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Rachel Dacus

  

Listen to Rachel Dacus read this poem:
 

Designer

— for David

I never like running out, the empty
pill and shampoo bottle, the last paper towel
a stunted iris unfurling on a brown spindle.
I don't like the half-sentence ramming
an idea, butting scant-eyed
until you, my architect, point out the latch
on the gate, slide it back
and let the poor thing run.

I like how you amass angles all day,
dentil work and eyebrow windows, pediments
and rusticated corbels. You sketch and sketch
until the flat field rises. You collage
towers from the what’s-around, then discompile
my hair and launch into morning’s red rant,
towel around your head. O pharaoh of forever,
my samurai of soffits, I like

holding the measuring tape’s other end
while you fill in dimensions. Like how you relegate
to hack the movie architect’s dreamscape.
How when I lack ribbon for a package
you divine a native curlicue in twine.
Your buildings aren’t so much designed
as accrued, like stones water-stacked
on a river bank, true to a mysterious designer’s
essential order—to casual, causal felicity.

 

 

Listen to Rachel Dacus read this poem:
 

O Beautiful

The white-haired woman lowers binoculars
            and points: Eagle! 
                        We raise our glasses and scan
the Point Reyes hills to see a white-headed fledgling
            standing on a ridge. His stretched wings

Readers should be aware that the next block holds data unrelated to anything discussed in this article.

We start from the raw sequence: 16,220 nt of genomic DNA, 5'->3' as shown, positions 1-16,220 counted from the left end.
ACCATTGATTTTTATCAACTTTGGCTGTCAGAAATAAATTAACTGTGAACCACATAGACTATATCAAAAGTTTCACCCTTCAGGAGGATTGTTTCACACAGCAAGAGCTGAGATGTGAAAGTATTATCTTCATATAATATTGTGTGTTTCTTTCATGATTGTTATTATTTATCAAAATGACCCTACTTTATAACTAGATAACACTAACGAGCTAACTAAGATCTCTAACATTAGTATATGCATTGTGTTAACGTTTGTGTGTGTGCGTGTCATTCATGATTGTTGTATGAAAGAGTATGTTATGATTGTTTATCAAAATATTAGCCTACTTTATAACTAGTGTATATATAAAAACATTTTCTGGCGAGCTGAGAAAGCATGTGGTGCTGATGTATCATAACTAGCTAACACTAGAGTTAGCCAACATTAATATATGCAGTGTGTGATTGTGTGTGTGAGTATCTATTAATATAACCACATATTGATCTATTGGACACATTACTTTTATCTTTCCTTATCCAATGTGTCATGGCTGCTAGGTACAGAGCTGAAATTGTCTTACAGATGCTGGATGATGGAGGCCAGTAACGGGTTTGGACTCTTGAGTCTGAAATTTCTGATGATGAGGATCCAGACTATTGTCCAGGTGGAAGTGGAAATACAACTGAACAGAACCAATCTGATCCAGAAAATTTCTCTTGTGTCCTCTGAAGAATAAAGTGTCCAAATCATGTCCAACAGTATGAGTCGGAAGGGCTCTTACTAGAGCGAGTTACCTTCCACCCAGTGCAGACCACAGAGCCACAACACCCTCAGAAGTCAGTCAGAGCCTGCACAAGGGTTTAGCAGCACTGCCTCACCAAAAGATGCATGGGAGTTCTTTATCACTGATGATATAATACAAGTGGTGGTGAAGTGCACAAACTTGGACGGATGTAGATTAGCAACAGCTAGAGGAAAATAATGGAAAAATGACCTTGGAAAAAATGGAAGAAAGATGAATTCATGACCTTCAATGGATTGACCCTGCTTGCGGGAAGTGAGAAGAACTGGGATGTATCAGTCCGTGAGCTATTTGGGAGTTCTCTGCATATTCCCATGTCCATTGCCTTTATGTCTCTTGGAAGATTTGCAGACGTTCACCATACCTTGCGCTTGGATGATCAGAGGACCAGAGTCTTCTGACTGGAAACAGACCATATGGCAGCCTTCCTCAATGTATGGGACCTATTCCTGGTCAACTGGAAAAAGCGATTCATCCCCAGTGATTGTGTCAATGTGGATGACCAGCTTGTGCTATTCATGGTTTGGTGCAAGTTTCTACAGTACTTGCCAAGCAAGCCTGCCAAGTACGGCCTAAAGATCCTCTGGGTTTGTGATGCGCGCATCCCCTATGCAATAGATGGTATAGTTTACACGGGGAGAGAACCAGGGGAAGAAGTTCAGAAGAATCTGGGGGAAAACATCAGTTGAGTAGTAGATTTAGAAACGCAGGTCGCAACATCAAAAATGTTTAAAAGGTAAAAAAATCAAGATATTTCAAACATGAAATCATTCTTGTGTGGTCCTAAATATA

sieve the wind. The beaked head, a pharaoh’s,
turns slowly. Through our trembling glasses, the Golden
            Quarter comes alive—O, beautiful for spacious!
                       
                        We descend to the estuary,
leaving behind his practice flights—a hoist
            into the sky, free-fall and strike—his freedom
                        now law-forged. He’s a leashed kite
tethered to this range where a few more eagles
                        nest each year, their circles
            pruning a sky whose curve
                        can only be seen by satellite.
                                   
                        At the Lindsay Wildlife Hospital, a tethered eagle
hops atop his cage. His broken wing
            created a captivity that extends his life
                        beyond that of cliff-roaming cousins.
            He flaps in tight
                                    circles, snapping dark flags.
                        We stand back,
            doubting the chain while he puzzles us
                        with a hard black eye. A sign tells
his story. I cannot translate to him a place
            where eagles and my species
                        now roam together
in practice flight. I cannot relate
            to him our wild attempts to lift
and span a shrinking globe
                                    with balanced rights—O beautiful!
           
            I cannot say how like you we want to aerial,
                        white-headed in stretch and glide,
                                    as when we struck down a Majesty
                                                and first began to loft
                                    on nothing but the right to flight.

  

  

Rachel Dacus has three poetry books: Another Circle of Delight, Femme au chapeau, and Earth Lesson. A resident of the San Francisco Bay Area, she serves as a contributing editor for Umbrella and blogs as Rocket Kids.

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